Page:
The WAF gallery consists of mannequins dressed in various WAF uniforms from the 40s through the 80s, photos and artifacts.


JOINT BASE SAN ANTONIO-LACKLAND, Texas —

In 1948, former President Harry Truman signed the Women’s Armed Services Integrated Act allowing women to serve directly in the military, which led to the formation of the Women in the Air Force program.

All members of the WAF completed basic military training here at formerly known Lackland Air Force Base, Texas.

Two retired chief master sergeants shared their experiences and proudest moments while serving as women in the Air Force. These are their stories.

Retired Chief Master Sgt. Dale Armwood

Retired Chief Master Sgt. Dale Armwood served in the Air Force for more than 26 years. She experienced what it was like to be part of the WAF and transitioned into an Airman after the Air Force stopped using the term WAF in the mid-1970s.

Serving from April 1963 to October 1989, she worked as a pharmacy technician, an educator for leadership and management and as a military training instructor at Lackland.

Though her plan was to only serve four years, Armwood became passionate about her job as an educator and decided to stay in service as long as she could. She became the first woman to teach at the then Strategic Air Command Academy at Barksdale Air Force Base, Louisiana.

“That was the best thing that happened to me because I love teaching,” Armwood said. “I can’t imagine that they even paid me to do it … I learned probably more than the students I was teaching.”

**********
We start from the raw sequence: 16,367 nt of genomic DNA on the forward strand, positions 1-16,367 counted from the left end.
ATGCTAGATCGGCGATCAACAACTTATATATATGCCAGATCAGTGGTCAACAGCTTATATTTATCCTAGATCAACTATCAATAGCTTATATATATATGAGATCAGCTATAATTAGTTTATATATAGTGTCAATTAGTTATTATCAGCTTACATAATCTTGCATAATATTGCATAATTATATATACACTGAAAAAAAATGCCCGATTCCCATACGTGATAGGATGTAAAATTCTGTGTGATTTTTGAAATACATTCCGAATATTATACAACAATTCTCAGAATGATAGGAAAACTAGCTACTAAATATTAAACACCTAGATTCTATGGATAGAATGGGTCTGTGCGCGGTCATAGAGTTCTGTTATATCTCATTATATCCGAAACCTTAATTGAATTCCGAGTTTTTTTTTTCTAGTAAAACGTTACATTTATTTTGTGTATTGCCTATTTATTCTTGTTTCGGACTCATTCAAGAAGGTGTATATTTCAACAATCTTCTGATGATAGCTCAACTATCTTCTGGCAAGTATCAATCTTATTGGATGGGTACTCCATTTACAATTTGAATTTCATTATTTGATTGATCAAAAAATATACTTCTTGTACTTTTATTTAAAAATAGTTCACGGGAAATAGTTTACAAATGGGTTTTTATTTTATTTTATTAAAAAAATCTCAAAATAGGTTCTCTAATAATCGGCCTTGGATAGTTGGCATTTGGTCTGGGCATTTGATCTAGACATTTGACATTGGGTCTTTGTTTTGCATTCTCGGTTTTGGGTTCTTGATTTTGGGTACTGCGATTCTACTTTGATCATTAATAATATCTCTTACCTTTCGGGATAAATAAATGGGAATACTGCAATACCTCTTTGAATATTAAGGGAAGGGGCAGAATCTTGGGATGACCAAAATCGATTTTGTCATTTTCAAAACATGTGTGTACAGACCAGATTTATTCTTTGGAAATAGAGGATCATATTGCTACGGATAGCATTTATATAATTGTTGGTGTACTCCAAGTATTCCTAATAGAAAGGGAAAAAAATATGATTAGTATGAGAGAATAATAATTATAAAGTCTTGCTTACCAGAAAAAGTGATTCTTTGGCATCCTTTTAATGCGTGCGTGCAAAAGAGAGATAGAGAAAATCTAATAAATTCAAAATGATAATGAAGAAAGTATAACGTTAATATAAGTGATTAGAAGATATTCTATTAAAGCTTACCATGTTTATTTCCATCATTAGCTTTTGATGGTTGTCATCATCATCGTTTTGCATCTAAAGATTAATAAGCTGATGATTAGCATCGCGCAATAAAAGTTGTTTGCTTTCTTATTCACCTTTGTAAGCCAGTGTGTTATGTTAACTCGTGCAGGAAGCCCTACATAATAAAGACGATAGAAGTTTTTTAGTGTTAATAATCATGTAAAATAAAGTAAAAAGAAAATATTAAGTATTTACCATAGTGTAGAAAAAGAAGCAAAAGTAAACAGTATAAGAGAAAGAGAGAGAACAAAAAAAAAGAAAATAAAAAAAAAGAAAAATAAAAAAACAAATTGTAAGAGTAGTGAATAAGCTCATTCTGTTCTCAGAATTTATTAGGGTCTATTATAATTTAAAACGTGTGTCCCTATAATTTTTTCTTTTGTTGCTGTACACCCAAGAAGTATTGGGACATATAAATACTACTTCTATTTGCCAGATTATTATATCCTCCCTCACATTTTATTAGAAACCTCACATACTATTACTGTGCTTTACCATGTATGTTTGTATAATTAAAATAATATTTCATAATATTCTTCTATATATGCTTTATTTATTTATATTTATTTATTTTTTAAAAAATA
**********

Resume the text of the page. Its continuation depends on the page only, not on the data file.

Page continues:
She said with regard to the issued uniforms, it felt like women were joining a man’s Air Force.

“It was like they didn’t make women’s uniforms,” Armwood said. “They just took a man’s uniform and cut it down or did something to it to make it fit women. It was obvious that we were an afterthought when it came to dressing us in the Air Force.”

She said she didn’t think the Air Force was ready for the WAF; however, she believed women’s resiliency and capability to improvise helped them become successful Airmen as they represented the country in uniform.

“They just sort of threw us in there and made do,” she said. “It was kind of obvious that they weren’t ready.”

Serving in the 1960s, Armwood was subject to sex and racial discrimination.

“Not only was I a woman, I was a Black woman,” she said. “So when you didn’t get promoted or you didn’t get the job you wanted, you couldn’t decide – is it because I’m female or is it because I’m Black?”

Admitting she had to work twice as hard, Armwood said her proudest moment as a woman in the Air Force was ending her career as a chief master sergeant. She knew she became part of the 1 percent of the force.

“I used to say I’m the highest-paid streetwalker here at Lackland,” Armwood said.

Retired Chief Master Sgt. Bonnie Cooper

Retired Chief Master Sgt. Bonnie Cooper completed 15 different assignments from October 1962 to October 1992 in the medical field. She tackled her military career with a “pull yourself up by your bootstraps” approach. The path she chose allowed her to break through many barriers in the Air Force that were restricted due to gender.

Cooper recalled the beginning of her journey at the San Antonio International Airport.